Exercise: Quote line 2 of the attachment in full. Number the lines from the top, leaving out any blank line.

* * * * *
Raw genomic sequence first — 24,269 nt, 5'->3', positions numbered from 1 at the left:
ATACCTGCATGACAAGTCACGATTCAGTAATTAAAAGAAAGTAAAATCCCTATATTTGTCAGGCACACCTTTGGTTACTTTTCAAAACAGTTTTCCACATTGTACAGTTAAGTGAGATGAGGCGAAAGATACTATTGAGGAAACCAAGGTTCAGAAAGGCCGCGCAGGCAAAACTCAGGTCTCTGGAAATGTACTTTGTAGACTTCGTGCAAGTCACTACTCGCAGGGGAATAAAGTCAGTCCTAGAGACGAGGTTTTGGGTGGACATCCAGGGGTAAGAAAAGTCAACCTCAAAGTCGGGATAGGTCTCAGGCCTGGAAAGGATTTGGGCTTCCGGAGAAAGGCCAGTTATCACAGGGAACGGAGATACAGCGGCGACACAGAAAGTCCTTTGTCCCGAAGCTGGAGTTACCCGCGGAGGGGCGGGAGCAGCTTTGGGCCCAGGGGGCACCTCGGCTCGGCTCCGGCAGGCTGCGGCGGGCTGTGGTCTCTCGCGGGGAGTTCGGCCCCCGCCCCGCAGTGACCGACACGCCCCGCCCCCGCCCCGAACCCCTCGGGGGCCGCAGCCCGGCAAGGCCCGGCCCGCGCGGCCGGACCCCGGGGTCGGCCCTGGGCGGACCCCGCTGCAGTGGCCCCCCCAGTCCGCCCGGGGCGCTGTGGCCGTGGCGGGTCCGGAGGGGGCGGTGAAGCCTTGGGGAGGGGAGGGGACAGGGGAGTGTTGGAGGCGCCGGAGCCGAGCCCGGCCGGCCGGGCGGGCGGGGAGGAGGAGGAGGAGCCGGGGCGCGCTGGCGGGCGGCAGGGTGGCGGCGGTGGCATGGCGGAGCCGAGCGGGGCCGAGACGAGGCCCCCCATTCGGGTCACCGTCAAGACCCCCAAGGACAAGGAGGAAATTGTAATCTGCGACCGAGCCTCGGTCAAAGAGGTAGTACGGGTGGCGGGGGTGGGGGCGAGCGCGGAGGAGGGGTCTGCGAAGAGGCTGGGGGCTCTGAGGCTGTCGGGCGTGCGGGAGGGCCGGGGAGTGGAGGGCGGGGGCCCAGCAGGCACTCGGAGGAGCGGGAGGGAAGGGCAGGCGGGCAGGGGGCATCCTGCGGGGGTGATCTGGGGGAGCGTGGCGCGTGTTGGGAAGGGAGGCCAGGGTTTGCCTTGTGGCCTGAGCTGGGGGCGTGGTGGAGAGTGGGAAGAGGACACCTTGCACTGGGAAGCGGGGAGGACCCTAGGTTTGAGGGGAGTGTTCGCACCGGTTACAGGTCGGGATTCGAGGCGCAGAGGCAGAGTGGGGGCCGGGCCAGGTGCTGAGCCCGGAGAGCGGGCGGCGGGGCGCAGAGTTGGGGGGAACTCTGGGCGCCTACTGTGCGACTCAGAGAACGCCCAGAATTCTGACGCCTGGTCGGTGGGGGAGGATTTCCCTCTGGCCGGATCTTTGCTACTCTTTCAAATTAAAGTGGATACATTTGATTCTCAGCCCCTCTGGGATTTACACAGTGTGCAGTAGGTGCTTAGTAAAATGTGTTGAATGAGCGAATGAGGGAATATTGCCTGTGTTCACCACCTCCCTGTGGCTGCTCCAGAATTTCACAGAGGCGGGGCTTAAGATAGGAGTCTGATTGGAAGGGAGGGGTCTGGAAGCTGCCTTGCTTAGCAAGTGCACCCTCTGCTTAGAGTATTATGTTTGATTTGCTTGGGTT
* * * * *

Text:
ATACCTGCATGACAAGTCACGATTCAGTAATTAAAAGAAAGTAAAATCCCTATATTTGTCAGGCACACCTTTGGTTACTTTTCAAAACAGTTTTCCACATTGTACAGTTAAGTGAGATGAGGCGAAAGATACTATTGAGGAAACCAAGGTTCAGAAAGGCCGCGCAGGCAAAACTCAGGTCTCTGGAAATGTACTTTGTAGACTTCGTGCAAGTCACTACTCGCAGGGGAATAAAGTCAGTCCTAGAGACGAGGTTTTGGGTGGACATCCAGGGGTAAGAAAAGTCAACCTCAAAGTCGGGATAGGTCTCAGGCCTGGAAAGGATTTGGGCTTCCGGAGAAAGGCCAGTTATCACAGGGAACGGAGATACAGCGGCGACACAGAAAGTCCTTTGTCCCGAAGCTGGAGTTACCCGCGGAGGGGCGGGAGCAGCTTTGGGCCCAGGGGGCACCTCGGCTCGGCTCCGGCAGGCTGCGGCGGGCTGTGGTCTCTCGCGGGGAGTTCGGCCCCCGCCCCGCAGTGACCGACACGCCCCGCCCCCGCCCCGAACCCCTCGGGGGCCGCAGCCCGGCAAGGCCCGGCCCGCGCGGCCGGACCCCGGGGTCGGCCCTGGGCGGACCCCGCTGCAGTGGCCCCCCCAGTCCGCCCGGGGCGCTGTGGCCGTGGCGGGTCCGGAGGGGGCGGTGAAGCCTTGGGGAGGGGAGGGGACAGGGGAGTGTTGGAGGCGCCGGAGCCGAGCCCGGCCGGCCGGGCGGGCGGGGAGGAGGAGGAGGAGCCGGGGCGCGCTGGCGGGCGGCAGGGTGGCGGCGGTGGCATGGCGGAGCCGAGCGGGGCCGAGACGAGGCCCCCCATTCGGGTCACCGTCAAGACCCCCAAGGACAAGGAGGAAATTGTAATCTGCGACCGAGCCTCGGTCAAAGAGGTAGTACGGGTGGCGGGGGTGGGGGCGAGCGCGGAGGAGGGGTCTGCGAAGAGGCTGGGGGCTCTGAGGCTGTCGGGCGTGCGGGAGGGCCGGGGAGTGGAGGGCGGGGGCCCAGCAGGCACTCGGAGGAGCGGGAGGGAAGGGCAGGCGGGCAGGGGGCATCCTGCGGGGGTGATCTGGGGGAGCGTGGCGCGTGTTGGGAAGGGAGGCCAGGGTTTGCCTTGTGGCCTGAGCTGGGGGCGTGGTGGAGAGTGGGAAGAGGACACCTTGCACTGGGAAGCGGGGAGGACCCTAGGTTTGAGGGGAGTGTTCGCACCGGTTACAGGTCGGGATTCGAGGCGCAGAGGCAGAGTGGGGGCCGGGCCAGGTGCTGAGCCCGGAGAGCGGGCGGCGGGGCGCAGAGTTGGGGGGAACTCTGGGCGCCTACTGTGCGACTCAGAGAACGCCCAGAATTCTGACGCCTGGTCGGTGGGGGAGGATTTCCCTCTGGCCGGATCTTTGCTACTCTTTCAAATTAAAGTGGATACATTTGATTCTCAGCCCCTCTGGGATTTACACAGTGTGCAGTAGGTGCTTAGTAAAATGTGTTGAATGAGCGAATGAGGGAATATTGCCTGTGTTCACCACCTCCCTGTGGCTGCTCCAGAATTTCACAGAGGCGGGGCTTAAGATAGGAGTCTGATTGGAAGGGAGGGGTCTGGAAGCTGCCTTGCTTAGCAAGTGCACCCTCTGCTTAGAGTATTATGTTTGATTTGCTTGGGTT